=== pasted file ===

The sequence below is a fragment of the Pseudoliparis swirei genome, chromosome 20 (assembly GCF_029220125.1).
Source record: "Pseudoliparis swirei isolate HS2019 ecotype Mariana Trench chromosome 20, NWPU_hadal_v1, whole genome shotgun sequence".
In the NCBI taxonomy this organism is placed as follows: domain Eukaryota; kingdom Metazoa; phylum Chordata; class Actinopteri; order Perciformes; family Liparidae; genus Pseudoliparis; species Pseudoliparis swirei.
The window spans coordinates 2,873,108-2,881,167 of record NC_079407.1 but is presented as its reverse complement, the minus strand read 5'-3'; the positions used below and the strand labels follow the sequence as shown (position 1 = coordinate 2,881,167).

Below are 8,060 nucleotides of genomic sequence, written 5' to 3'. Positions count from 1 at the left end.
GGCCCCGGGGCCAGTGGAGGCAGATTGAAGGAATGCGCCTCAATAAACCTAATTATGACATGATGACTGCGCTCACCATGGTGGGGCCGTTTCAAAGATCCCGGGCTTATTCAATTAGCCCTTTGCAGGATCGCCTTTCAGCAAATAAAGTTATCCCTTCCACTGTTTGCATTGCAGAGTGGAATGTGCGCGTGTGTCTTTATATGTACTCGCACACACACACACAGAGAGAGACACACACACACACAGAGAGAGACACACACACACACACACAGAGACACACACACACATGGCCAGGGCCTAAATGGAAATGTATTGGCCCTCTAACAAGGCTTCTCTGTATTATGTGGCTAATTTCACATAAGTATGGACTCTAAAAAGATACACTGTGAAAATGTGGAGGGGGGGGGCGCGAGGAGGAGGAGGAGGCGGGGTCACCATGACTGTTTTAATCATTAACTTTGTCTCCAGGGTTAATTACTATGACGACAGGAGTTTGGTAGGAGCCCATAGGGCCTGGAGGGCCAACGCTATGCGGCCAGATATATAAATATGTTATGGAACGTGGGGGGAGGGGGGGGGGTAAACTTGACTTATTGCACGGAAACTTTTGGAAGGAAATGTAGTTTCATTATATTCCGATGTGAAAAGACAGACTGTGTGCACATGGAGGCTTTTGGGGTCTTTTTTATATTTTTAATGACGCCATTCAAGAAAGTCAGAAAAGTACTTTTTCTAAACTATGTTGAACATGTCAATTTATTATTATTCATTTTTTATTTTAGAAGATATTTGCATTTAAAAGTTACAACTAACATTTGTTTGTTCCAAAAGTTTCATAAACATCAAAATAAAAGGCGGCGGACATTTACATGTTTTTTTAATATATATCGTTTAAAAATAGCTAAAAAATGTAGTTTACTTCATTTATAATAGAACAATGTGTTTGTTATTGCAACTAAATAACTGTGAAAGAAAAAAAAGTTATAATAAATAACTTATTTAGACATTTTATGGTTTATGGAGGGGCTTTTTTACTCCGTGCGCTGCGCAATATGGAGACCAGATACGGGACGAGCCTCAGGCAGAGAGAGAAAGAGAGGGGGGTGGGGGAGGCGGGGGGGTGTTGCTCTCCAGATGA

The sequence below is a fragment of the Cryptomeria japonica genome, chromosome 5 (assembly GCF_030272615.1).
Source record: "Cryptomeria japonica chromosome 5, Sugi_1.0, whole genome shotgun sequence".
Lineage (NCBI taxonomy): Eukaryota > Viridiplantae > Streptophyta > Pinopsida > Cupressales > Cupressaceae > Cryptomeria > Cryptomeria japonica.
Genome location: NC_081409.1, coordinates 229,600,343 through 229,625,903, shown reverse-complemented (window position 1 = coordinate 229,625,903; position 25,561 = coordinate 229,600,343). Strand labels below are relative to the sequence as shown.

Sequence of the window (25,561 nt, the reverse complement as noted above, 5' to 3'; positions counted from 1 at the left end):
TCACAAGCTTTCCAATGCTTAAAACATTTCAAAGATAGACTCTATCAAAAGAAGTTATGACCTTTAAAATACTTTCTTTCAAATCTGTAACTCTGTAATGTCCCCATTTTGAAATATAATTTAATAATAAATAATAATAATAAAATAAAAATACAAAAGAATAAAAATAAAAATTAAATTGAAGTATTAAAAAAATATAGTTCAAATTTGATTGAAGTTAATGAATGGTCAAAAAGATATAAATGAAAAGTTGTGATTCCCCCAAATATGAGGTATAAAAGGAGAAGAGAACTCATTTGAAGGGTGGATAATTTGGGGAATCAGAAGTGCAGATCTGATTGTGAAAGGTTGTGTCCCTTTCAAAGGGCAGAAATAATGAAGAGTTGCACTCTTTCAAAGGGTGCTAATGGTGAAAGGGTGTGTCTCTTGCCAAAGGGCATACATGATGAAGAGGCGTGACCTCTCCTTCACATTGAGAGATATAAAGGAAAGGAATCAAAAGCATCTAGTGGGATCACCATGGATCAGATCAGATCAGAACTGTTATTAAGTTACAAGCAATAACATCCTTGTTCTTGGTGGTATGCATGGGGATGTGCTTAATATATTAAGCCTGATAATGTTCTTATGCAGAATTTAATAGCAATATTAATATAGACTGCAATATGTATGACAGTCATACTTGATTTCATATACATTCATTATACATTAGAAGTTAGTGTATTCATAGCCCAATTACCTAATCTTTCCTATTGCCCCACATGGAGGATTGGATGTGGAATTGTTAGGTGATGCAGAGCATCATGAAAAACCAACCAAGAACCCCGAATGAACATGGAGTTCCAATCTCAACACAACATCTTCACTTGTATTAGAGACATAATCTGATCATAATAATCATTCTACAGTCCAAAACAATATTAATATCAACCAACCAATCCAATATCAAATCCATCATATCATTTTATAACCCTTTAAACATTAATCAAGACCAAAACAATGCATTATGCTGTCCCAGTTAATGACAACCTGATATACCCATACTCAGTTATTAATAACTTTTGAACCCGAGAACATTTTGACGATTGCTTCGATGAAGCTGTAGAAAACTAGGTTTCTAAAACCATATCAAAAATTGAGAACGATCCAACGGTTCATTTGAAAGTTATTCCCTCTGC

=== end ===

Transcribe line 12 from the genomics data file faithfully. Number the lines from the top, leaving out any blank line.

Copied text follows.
TCACAAGCTTTCCAATGCTTAAAACATTTCAAAGATAGACTCTATCAAAAGAAGTTATGACCTTTAAAATACTTTCTTTCAAATCTGTAACTCTGTAATGTCCCCATTTTGAAATATAATTTAATAATAAATAATAATAATAAAATAAAAATACAAAAGAATAAAAATAAAAATTAAATTGAAGTATTAAAAAAATATAGTTCAAATTTGATTGAAGTTAATGAATGGTCAAAAAGATATAAATGAAAAGTTGTGATTCCCCCAAATATGAGGTATAAAAGGAGAAGAGAACTCATTTGAAGGGTGGATAATTTGGGGAATCAGAAGTGCAGATCTGATTGTGAAAGGTTGTGTCCCTTTCAAAGGGCAGAAATAATGAAGAGTTGCACTCTTTCAAAGGGTGCTAATGGTGAAAGGGTGTGTCTCTTGCCAAAGGGCATACATGATGAAGAGGCGTGACCTCTCCTTCACATTGAGAGATATAAAGGAAAGGAATCAAAAGCATCTAGTGGGATCACCATGGATCAGATCAGATCAGAACTGTTATTAAGTTACAAGCAATAACATCCTTGTTCTTGGTGGTATGCATGGGGATGTGCTTAATATATTAAGCCTGATAATGTTCTTATGCAGAATTTAATAGCAATATTAATATAGACTGCAATATGTATGACAGTCATACTTGATTTCATATACATTCATTATACATTAGAAGTTAGTGTATTCATAGCCCAATTACCTAATCTTTCCTATTGCCCCACATGGAGGATTGGATGTGGAATTGTTAGGTGATGCAGAGCATCATGAAAAACCAACCAAGAACCCCGAATGAACATGGAGTTCCAATCTCAACACAACATCTTCACTTGTATTAGAGACATAATCTGATCATAATAATCATTCTACAGTCCAAAACAATATTAATATCAACCAACCAATCCAATATCAAATCCATCATATCATTTTATAACCCTTTAAACATTAATCAAGACCAAAACAATGCATTATGCTGTCCCAGTTAATGACAACCTGATATACCCATACTCAGTTATTAATAACTTTTGAACCCGAGAACATTTTGACGATTGCTTCGATGAAGCTGTAGAAAACTAGGTTTCTAAAACCATATCAAAAATTGAGAACGATCCAACGGTTCATTTGAAAGTTATTCCCTCTGC